View Full Version : Confidentiality and punishment for those who break it

05-18-2014, 03:40 AM
What would be a reasonable punishment for someone who breaks confidentiality in crime lab setting?

In my story, a shifty cutthroat reporter is getting inside information from an informant in the crime lab. The informant gets caught and it made me wonder what could happen to her. I know she would lose her job but are there legal ramifications? I mean, can she be charged with something or fined for breaking confidentiality?

05-18-2014, 04:22 AM
See Boston Marathon bombing: Police photographer reflects on ... (http://www.google.com/url?sa=t&rct=j&q=&esrc=s&source=web&cd=3&ved=0CDcQtwIwAg&url=http%3A%2F%2Fwww.cbsnews.com%2Fnews%2Fboston-marathon-bombing-police-photographer-reflects-on-decision-to-leak-pictures-of-dzhokar-tsarnaev%2F&ei=g_x3U7j6KMbQsQTW1oDYBw&usg=AFQjCNH9onjl9LOrNtAQJEpWLbjpbKBnkw&sig2=gw8SWA-cOgOL_hvV2F68qw&bvm=bv.66917471,d.cWc)

Depends a lot upon the contract that was signed.

Depends a lot on the information revealed.

Depends a lot if any laws were broken.

What does your story need?

Best of luck,

Jim Clark-Dawe

05-18-2014, 04:36 AM
The tech is revealing that the DNA from an open and high profile case has been processed and the results are in. This information makes the reporter then go and ask the police about their findings.

I just need to know what could happen to the tech for revealing such information. I suppose it is up to me about how I want the contract to be written (i.e. Agreement not to disclose info pertaining to open cases etc.).

As for the laws, I'll look that up. I'm not sure what Texas' laws are when it comes to that. Since it was non-specific (the tech didn't reveal any identities), maybe all she can really do is lose her job and have the infraction put on her record for future employers to know about?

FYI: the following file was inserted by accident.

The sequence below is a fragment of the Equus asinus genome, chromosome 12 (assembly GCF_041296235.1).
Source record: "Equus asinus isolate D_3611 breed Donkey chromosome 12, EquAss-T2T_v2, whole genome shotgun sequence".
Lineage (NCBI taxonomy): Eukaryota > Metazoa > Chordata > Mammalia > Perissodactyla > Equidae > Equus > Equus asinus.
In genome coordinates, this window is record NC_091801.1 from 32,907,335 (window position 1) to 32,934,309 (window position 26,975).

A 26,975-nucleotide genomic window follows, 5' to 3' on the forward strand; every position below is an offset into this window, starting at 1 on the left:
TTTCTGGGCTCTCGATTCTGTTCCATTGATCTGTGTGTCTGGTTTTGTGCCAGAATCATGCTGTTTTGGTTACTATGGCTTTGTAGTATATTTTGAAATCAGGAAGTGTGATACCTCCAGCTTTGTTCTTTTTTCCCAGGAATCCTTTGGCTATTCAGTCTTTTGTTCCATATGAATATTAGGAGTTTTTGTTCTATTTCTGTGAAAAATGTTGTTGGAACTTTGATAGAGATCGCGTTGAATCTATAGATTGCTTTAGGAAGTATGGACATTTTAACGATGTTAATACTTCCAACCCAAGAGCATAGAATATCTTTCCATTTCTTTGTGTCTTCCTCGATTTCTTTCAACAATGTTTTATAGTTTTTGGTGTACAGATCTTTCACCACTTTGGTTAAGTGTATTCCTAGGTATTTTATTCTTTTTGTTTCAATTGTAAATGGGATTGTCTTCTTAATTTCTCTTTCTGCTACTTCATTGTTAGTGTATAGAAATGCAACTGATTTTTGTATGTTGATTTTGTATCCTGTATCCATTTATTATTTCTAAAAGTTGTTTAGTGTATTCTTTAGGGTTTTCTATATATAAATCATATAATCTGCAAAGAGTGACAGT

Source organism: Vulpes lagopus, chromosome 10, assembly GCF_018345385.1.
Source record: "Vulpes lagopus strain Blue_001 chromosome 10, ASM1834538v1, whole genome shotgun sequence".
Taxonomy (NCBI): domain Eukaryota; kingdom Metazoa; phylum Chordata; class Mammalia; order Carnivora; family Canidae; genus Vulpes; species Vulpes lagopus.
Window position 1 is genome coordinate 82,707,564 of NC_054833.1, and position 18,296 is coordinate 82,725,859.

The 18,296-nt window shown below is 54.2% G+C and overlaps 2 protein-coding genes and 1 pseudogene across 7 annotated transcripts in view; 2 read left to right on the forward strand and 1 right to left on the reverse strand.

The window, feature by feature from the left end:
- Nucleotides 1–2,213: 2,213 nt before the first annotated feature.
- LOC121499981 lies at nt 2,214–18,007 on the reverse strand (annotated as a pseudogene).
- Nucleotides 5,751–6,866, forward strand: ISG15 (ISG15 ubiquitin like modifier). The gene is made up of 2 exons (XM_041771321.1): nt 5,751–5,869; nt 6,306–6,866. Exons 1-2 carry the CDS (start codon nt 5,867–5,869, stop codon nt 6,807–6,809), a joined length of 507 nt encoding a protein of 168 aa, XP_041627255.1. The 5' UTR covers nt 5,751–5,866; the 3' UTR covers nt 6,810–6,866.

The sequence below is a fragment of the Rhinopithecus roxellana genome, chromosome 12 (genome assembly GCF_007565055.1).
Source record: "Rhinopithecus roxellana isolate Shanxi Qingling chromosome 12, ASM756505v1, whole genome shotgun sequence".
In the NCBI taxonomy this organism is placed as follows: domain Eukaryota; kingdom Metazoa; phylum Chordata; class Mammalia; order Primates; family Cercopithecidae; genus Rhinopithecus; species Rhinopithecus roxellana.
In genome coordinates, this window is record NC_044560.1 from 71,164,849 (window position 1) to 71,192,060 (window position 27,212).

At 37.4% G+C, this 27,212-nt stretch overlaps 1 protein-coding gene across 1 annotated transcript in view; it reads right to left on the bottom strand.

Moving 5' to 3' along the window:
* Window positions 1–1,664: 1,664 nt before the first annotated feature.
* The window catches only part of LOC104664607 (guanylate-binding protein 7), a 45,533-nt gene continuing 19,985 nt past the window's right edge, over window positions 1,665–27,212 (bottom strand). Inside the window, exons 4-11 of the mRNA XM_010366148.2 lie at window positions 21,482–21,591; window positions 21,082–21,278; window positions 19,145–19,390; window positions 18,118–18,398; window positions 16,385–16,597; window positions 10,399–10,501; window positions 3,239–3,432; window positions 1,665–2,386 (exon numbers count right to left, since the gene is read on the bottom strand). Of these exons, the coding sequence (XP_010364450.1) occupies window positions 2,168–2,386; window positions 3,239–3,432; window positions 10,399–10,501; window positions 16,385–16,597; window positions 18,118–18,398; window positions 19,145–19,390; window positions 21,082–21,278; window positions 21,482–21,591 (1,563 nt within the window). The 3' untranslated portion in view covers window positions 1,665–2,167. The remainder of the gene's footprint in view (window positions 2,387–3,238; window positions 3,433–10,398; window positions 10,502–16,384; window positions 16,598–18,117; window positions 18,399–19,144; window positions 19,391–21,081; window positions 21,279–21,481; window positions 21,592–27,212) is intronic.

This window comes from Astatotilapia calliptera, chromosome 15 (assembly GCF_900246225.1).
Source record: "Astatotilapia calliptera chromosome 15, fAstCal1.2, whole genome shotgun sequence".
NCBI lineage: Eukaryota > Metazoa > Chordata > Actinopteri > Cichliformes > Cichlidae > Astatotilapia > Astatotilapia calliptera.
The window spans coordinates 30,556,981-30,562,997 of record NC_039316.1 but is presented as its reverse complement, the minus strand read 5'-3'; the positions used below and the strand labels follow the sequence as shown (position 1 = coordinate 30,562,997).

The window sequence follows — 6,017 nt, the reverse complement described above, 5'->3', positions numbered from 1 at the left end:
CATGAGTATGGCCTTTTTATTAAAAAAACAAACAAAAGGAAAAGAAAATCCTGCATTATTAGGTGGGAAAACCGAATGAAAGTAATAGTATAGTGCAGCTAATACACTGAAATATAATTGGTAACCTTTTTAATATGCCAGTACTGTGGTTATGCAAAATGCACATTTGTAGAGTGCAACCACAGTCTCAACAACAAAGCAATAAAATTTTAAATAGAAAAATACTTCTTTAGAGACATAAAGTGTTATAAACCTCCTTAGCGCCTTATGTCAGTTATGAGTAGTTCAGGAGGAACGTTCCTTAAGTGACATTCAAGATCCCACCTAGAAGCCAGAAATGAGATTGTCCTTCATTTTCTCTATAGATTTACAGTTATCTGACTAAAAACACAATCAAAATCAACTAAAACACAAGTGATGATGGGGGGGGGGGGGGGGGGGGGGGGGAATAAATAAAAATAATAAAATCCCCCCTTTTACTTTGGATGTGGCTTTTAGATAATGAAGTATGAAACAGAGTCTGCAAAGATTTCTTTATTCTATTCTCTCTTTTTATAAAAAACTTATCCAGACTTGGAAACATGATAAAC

05-18-2014, 04:50 AM
Did the informant deliberately seek out the reporter and spill the beans?
From the information you've given, it could be seen as accidental:
Reporter nosing around asks casually: "Say, when did your department send the final report on Case X to the police?"
Lab Tech: "Send it? We only got the results yesterday!" She either thinks nothing of it, or thinks "Oops! At least I didn't give him the results!" and thinks nothing more of it until angry questions are asked.
I suspect that aside from legalities, it would be a matter of whether anybody wanted to have a fall-guy more than anybody wanted to save her job.

05-18-2014, 06:27 AM
As Frimble says, this could even be accidental.

She's not really releasing any information, just that the information is available. Depending upon the prosecutor, the prosecutor has a bunch of ways of avoiding the question. It's not really going to be a big deal to the prosecutor.

My guess is she ends up being chatted to by her supervisor to watch who she talks to.

Best of luck,

Jim Clark-Dawe

05-18-2014, 06:32 AM
Your reporter might also call this a "source who is not authorized to speak to the media." Journalists use anonymous sources all the time.

05-18-2014, 06:37 AM
If you're suggesting that announcing results are back is a break in confidentiality - I don't think it is.

The nature of those results are confidential, leaking those would be a lost job and possibly obstruction of justice charge, or something of the like.

But the status of the testing shouldn't be confidential in a legally significant way. Maybe a slap on the wrist by the employer if the lab tech was warned never to talk to reporters, regardless of subject matter (i.e. any release of information always have to go through the lab's assigned media representative, etc.).